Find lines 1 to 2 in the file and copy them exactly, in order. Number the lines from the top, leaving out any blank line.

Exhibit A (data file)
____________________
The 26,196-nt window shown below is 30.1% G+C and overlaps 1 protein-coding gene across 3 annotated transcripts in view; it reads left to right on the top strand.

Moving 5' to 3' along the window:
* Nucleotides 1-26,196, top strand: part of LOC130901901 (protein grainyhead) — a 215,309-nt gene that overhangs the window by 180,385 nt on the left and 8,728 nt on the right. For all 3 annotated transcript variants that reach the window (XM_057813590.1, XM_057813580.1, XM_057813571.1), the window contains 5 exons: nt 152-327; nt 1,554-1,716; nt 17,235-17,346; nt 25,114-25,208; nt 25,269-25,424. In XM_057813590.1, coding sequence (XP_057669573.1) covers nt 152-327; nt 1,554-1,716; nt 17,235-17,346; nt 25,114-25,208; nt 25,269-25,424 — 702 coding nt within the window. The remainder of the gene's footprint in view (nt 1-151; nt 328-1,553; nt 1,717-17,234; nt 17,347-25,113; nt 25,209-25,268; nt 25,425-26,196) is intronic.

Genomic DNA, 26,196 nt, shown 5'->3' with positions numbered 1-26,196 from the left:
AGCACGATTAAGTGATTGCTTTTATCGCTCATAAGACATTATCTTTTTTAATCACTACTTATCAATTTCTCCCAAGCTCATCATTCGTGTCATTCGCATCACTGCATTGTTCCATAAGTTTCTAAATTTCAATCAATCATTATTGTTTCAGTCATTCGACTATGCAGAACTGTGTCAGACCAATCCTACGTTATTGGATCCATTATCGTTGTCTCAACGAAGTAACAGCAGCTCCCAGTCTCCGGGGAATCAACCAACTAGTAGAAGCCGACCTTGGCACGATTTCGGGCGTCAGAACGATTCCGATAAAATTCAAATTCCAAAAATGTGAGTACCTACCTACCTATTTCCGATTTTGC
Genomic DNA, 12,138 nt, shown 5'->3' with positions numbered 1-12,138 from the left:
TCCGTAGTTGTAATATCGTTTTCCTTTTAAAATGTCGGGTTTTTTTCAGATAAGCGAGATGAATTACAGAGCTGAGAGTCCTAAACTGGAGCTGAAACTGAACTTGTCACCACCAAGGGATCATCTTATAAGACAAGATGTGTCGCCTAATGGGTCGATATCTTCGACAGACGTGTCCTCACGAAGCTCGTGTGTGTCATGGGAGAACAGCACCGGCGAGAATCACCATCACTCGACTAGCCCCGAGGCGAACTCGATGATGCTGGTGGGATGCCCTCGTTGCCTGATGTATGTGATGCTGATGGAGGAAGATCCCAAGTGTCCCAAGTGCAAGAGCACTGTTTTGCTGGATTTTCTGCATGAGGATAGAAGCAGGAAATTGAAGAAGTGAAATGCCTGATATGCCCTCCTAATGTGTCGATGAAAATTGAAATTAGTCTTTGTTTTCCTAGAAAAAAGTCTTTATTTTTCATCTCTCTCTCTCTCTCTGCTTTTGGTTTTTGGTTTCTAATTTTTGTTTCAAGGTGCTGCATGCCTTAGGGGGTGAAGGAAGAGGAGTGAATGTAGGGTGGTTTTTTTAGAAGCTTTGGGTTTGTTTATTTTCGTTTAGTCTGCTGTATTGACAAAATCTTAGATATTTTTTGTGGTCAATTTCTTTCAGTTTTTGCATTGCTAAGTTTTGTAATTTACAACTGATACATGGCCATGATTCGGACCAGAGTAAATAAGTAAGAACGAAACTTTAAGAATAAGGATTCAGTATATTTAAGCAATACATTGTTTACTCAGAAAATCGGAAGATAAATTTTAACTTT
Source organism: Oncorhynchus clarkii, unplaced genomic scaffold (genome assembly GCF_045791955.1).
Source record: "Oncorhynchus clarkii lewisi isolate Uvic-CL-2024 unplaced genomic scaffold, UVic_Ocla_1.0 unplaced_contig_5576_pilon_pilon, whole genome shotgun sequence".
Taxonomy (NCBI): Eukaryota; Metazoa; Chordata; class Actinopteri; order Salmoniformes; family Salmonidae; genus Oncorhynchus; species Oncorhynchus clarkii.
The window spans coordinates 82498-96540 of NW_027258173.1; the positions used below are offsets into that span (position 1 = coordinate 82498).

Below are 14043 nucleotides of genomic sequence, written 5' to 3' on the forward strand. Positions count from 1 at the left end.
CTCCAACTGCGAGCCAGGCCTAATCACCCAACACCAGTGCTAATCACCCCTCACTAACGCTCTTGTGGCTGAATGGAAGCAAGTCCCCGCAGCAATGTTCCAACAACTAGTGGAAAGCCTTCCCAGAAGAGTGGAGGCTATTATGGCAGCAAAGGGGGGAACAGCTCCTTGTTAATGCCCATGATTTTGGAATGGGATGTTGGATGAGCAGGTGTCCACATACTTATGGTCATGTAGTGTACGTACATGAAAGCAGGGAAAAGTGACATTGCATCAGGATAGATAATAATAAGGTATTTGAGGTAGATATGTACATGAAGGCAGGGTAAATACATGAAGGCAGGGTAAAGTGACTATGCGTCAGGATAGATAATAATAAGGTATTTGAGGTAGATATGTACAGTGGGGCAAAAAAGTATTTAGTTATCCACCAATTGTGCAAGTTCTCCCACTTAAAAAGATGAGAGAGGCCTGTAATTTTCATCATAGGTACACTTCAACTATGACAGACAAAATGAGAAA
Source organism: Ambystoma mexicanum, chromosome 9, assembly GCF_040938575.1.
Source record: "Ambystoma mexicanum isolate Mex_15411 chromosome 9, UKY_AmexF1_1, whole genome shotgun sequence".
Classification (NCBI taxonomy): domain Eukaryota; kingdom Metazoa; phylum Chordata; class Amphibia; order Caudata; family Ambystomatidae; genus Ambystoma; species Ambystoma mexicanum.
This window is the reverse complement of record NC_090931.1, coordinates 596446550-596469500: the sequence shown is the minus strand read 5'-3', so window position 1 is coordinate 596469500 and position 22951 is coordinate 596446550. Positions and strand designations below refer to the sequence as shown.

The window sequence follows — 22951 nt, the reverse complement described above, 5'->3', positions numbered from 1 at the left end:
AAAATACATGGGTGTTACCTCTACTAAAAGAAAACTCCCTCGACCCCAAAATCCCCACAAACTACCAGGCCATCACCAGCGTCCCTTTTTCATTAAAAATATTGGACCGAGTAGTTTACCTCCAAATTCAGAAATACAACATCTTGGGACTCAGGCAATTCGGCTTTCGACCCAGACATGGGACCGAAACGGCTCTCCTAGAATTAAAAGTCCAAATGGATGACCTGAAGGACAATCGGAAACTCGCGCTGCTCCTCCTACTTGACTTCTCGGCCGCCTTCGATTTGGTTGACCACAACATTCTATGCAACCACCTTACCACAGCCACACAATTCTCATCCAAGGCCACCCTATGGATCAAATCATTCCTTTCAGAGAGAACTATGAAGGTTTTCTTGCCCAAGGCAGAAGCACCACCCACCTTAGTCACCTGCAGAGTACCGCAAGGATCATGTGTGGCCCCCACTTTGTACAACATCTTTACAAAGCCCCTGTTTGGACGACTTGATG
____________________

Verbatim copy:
The 26,196-nt window shown below is 30.1% G+C and overlaps 1 protein-coding gene across 3 annotated transcripts in view; it reads left to right on the top strand.

Moving 5' to 3' along the window: